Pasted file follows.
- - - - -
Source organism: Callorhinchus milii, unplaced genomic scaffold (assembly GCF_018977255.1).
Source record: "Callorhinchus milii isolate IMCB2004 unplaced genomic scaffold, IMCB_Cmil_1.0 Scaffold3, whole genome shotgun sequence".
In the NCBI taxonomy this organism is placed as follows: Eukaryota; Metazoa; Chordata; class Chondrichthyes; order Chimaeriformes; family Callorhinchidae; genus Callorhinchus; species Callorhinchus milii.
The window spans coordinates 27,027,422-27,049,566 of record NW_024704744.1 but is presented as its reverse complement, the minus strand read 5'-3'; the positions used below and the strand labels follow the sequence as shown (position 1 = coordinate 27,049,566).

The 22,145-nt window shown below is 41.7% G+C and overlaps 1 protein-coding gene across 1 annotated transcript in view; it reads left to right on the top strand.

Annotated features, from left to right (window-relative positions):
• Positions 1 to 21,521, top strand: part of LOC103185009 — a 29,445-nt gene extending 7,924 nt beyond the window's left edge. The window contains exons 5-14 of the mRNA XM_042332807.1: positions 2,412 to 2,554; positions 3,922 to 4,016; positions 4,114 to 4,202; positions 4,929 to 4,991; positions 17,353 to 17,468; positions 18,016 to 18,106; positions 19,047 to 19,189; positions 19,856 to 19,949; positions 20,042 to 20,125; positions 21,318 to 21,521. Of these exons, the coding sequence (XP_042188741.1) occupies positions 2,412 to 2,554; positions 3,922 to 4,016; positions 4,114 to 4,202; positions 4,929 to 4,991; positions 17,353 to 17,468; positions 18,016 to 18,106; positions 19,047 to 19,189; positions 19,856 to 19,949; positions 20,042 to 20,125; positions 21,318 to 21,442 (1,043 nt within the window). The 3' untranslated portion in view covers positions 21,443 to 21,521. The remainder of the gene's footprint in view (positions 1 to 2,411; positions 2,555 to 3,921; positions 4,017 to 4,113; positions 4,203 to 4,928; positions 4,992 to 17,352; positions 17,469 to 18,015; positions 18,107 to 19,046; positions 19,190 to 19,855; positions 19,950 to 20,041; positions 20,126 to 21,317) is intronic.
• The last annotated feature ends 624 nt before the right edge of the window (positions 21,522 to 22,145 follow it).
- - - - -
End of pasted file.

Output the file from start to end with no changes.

Source organism: Callorhinchus milii, unplaced genomic scaffold (assembly GCF_018977255.1).
Source record: "Callorhinchus milii isolate IMCB2004 unplaced genomic scaffold, IMCB_Cmil_1.0 Scaffold3, whole genome shotgun sequence".
In the NCBI taxonomy this organism is placed as follows: Eukaryota; Metazoa; Chordata; class Chondrichthyes; order Chimaeriformes; family Callorhinchidae; genus Callorhinchus; species Callorhinchus milii.
The window spans coordinates 27,027,422-27,049,566 of record NW_024704744.1 but is presented as its reverse complement, the minus strand read 5'-3'; the positions used below and the strand labels follow the sequence as shown (position 1 = coordinate 27,049,566).

The 22,145-nt window shown below is 41.7% G+C and overlaps 1 protein-coding gene across 1 annotated transcript in view; it reads left to right on the top strand.

Annotated features, from left to right (window-relative positions):
• Positions 1 to 21,521, top strand: part of LOC103185009 — a 29,445-nt gene extending 7,924 nt beyond the window's left edge. The window contains exons 5-14 of the mRNA XM_042332807.1: positions 2,412 to 2,554; positions 3,922 to 4,016; positions 4,114 to 4,202; positions 4,929 to 4,991; positions 17,353 to 17,468; positions 18,016 to 18,106; positions 19,047 to 19,189; positions 19,856 to 19,949; positions 20,042 to 20,125; positions 21,318 to 21,521. Of these exons, the coding sequence (XP_042188741.1) occupies positions 2,412 to 2,554; positions 3,922 to 4,016; positions 4,114 to 4,202; positions 4,929 to 4,991; positions 17,353 to 17,468; positions 18,016 to 18,106; positions 19,047 to 19,189; positions 19,856 to 19,949; positions 20,042 to 20,125; positions 21,318 to 21,442 (1,043 nt within the window). The 3' untranslated portion in view covers positions 21,443 to 21,521. The remainder of the gene's footprint in view (positions 1 to 2,411; positions 2,555 to 3,921; positions 4,017 to 4,113; positions 4,203 to 4,928; positions 4,992 to 17,352; positions 17,469 to 18,015; positions 18,107 to 19,046; positions 19,190 to 19,855; positions 19,950 to 20,041; positions 20,126 to 21,317) is intronic.
• The last annotated feature ends 624 nt before the right edge of the window (positions 21,522 to 22,145 follow it).